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Scary Stories Boxed Set

(Scary Stories #1-3)

4.37  ·  Rating details ·  6,596 ratings  ·  422 reviews
Ghost Stories, myths, chillers, urban legends, frightening folk lore
Alvin Schwartz and Stephen Gammell
The Complete 3 book collection of the scariest stories you've ever heard
Just in time for Halloween or a sleep over
Great stories to tell in the dark
Paperback, 208 pages
Published June 26th 1992 by HarperCollins (first published January 1st 1981)
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Emmy I'd say the age range is meant for 4th-5th graders, but they're pretty creepy, so I would keep that in mind before giving them to a child (of course,…moreI'd say the age range is meant for 4th-5th graders, but they're pretty creepy, so I would keep that in mind before giving them to a child (of course, that's the point, isn't it?)(less)
Tom Myddelten Much of it would be best to read out loud with a group in the dark. Some of the stories include prompts for the reader.
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Average rating 4.37  · 
Rating details
 ·  6,596 ratings  ·  422 reviews

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✨The Reading
Dec 05, 2016 rated it it was amazing  ·  review of another edition
Shelves: favorites
Still awesome!
These books are filled with short stories written down by the great Alvin Schwartz. These stories are comprised of myths, folklore and urban legends from all over the world. But beware dear reader, these stories may be too scary for you! 😱
Wonderfully written sets of little tales of horror. These stories were a beloved part of my childhood. I can still remember my friends and I staying up late at night sitting in a circle with a flashlight and these books and taking turn
I had all three of Schwartz's Scary Stories books as a child, and remember reading them over and over. The tales are mostly re-tellings of classic urban legends. The stories are creepy, but what really made this book great were the disturbing images by Stephen Gammell. I remember staying up late reading these stories and staring at the images with a mixture of fascination and horror.

Seriously, pretend you're a ten year old girl for a second and just look at these.

Now an adult, I went in search of a copy of this
Emm the Bookmunculus - Half Human, Half Library
Just in time for Halloween! The Gammell-illustrated version I believe has enough surreal nightmare fuel to permanently shape someone's actual nightmares into that style for at least the next few decades of their life. Beautiful art but so uncanny and eldritch.
What's really neat about this series is how each book has sort of its own 'character', it even shows in the iconic illustrations as well.

The original book is a mix of quirky ghost stories and American folklore, which like most folklore has an astonishing death count,
Richard Cardenas
Usually I would've re-read this in October, but since the movie was coming out I had to crack this scary motherfucker open for the hundredth time. When I was a kid I had all three of these books and the illustrations used to scare the shit out of me. Only two of the stories REALLY scared me and those were "Harold" and "Red Spot" and those two stories are heavily featured in the movie. I can't wait to see the movie this Tuesday and film a Book VS Movie video on it, I think it's going to be a lot ...more
Cute collection of spooky short stories. The narrator was awesome and actually made them sound scary. A lot were rehashes of old urban legends.
Olivia & Lori (The Candid Cover)
So pumped to see this movie! Review to come.
Andromeda M31
Sep 29, 2012 rated it really liked it  ·  review of another edition
If you were born in the 80's, there's no way you escaped reading the Scary Stories books when you were young. This edition collects all three books, along with all those illustrations you remember!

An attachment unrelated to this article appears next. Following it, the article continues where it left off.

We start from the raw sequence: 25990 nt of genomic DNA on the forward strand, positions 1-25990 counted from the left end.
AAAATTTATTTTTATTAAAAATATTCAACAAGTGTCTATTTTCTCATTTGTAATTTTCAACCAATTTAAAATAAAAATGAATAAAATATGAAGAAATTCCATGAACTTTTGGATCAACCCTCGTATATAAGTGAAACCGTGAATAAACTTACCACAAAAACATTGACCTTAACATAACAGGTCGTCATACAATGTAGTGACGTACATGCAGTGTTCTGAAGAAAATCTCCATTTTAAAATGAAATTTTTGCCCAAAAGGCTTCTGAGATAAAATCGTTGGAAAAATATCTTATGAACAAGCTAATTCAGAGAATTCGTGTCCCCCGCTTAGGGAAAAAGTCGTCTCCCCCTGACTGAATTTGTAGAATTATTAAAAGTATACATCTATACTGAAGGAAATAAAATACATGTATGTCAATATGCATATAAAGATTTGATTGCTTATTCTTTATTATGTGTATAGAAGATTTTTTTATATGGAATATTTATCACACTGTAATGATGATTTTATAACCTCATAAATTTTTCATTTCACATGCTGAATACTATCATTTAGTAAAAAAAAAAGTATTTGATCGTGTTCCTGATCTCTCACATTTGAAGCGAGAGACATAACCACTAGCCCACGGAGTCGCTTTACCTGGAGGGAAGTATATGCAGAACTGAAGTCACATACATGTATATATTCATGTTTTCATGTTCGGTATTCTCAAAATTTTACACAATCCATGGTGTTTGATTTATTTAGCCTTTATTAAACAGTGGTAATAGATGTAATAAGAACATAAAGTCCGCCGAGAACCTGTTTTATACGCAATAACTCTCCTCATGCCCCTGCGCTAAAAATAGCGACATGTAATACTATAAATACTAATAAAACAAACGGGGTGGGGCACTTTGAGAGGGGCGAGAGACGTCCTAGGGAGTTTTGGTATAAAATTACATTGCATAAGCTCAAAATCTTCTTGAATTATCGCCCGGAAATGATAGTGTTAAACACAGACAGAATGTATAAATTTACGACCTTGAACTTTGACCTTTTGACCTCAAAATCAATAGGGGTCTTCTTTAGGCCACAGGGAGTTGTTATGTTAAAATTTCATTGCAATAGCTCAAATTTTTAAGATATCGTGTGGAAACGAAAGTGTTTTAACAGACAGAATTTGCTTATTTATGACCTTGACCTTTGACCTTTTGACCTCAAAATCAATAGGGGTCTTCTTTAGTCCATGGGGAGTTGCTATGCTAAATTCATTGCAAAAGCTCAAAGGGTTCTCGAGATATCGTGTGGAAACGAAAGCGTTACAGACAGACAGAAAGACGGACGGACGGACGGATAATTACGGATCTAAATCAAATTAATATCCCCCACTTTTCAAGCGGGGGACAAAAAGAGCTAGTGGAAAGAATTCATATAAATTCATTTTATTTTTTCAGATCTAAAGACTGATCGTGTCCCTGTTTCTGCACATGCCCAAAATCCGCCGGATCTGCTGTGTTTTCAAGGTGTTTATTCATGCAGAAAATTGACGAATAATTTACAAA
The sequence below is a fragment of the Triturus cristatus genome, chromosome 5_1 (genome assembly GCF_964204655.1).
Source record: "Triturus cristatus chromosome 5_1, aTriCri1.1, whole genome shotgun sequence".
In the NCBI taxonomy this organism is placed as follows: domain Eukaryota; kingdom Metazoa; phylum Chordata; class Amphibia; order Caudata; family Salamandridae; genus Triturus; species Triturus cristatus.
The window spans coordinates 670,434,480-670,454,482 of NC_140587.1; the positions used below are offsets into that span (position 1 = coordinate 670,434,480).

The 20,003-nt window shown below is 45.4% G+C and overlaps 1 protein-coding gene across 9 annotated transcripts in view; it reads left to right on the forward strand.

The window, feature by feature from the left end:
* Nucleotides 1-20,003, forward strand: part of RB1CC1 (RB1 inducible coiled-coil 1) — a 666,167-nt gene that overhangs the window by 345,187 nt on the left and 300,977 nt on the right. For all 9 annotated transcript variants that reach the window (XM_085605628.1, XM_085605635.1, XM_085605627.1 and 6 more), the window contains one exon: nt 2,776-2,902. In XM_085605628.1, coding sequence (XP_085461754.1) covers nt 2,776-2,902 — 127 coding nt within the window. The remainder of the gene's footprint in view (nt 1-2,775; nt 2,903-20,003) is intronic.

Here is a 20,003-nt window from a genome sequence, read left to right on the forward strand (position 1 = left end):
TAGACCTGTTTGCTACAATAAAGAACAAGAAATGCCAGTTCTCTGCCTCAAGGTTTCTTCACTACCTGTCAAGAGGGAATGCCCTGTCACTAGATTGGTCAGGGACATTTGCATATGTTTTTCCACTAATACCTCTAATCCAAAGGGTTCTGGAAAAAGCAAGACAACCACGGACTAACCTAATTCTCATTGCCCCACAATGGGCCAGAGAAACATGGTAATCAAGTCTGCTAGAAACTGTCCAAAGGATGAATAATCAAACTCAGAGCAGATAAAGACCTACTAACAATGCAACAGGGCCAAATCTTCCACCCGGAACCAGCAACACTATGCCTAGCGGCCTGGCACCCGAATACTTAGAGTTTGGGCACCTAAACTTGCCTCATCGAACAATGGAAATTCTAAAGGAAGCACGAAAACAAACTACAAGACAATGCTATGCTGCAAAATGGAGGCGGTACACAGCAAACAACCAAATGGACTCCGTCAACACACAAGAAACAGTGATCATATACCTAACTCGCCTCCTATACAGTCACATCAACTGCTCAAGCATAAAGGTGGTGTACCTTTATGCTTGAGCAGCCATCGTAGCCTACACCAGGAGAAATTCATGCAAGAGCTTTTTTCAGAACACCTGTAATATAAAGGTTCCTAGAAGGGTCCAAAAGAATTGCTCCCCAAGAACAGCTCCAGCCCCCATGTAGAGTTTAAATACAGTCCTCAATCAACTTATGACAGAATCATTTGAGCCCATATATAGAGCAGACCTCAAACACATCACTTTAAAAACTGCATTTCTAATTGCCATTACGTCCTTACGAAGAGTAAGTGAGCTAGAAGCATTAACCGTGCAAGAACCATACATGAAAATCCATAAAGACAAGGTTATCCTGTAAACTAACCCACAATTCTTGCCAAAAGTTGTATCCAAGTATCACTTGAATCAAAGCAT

I found the Treasury edition on sale while waiting for the DC to NY bus, and I had to have it. I've pulled it out at several black outs since then to scare my foreign national room mates who recognize some of the stories from versions in their home countries. And yes, they can still be scary to twenty
Audra (ouija.doodle.reads)
Still just as good as my 90s memories. And just as nightmare inducing.
Ah, the memories. I recently picked up this omnibus of spooky favorites from childhood, including the three “Scary Stories” books by Alvin Schwartz “Scary Stories to Tell in the Dark,” “More Scary Stories to Tell in the Dark,” and “Scary Stories 3: More Tales to Chill Your Bones” and read them for the first time in my adulthood. I really don’t know what about these dark, macabre, downright creepy tales fascinated me so much as a child; normally, I was terrified of anything remotely scary, having ...more
Amberle Husbands
I spent my parents' hard earned money at scholastic book fairs, as an elementary school kid, on all three of the individual "Scary Stories" collections. I was thrilled the other day when I saw this treasury in the bookstore, and couldn't resist bringing it home. It combines all three of the collections, and includes the amazing illustrations by Stephen Gammell that absolutely scared the bejeezus out of me as a child!

I have to admit, reading through the stories now, that even as a kid
Sab Cornelius
Jul 31, 2019 rated it really liked it  ·  review of another edition
Because the movie for this series is coming out soon, I decided to re-visit the source of a few childhood traumas I experienced reading this as a kid lol

Honestly though, even when I first read the books in elementary/early middle school; it wasn’t really the stories that bothered me [except the ‘Red Spot’/spider-eggs-in-face story] - it’s the art by Stephen Gammel. That’s what ultimately stuck in my head after all this time, because even know some of the more macabre and surreal art
Legless Corpse
Not too long ago there was announcement that was made that stated Alvin Schwartz’s [god bless his soul] Scary Stories To Tell In The Dark would be making it’s debut on the big screen. Growing up, I am sure many of you may have seen these books in your local library or bookstore. One cannot simply forget the chain smoking pipe skull.

Sadly, I was told that these books were also removed from libraries because of the “offending” artwork that is portrayed by Mr. Stephen Gammell. However,
Sep 22, 2019 rated it really liked it  ·  review of another edition
This review has been hidden because it contains spoilers. To view it, click here.
Justin Nelson
Aug 06, 2019 rated it really liked it  ·  review of another edition
In anticipation of the movie inspired by these classics opening, I decided to re-read them. It has been almost 20 years or more since I first read these classics! Would they hold up to a modern, adult reading? By far, yes! Schwartz does a great job of making classic legends and ghost stories timelessly available for young readers. How many young people did these stories terrify growing up?! And, the Gammell illustrations make the whole experience 100x creepier. (And del Toro appears to have capt ...more